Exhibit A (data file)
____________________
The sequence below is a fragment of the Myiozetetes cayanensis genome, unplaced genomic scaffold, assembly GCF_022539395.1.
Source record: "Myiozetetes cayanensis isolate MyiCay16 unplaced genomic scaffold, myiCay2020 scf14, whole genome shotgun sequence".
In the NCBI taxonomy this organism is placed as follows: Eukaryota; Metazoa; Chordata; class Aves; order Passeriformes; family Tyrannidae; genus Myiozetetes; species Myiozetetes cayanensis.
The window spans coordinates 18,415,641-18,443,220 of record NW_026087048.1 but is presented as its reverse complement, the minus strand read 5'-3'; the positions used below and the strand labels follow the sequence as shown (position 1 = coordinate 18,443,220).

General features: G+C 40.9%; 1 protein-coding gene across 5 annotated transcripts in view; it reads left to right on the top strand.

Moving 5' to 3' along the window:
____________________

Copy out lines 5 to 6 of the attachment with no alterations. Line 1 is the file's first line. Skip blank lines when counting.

General features: G+C 40.9%; 1 protein-coding gene across 5 annotated transcripts in view; it reads left to right on the top strand.

Moving 5' to 3' along the window: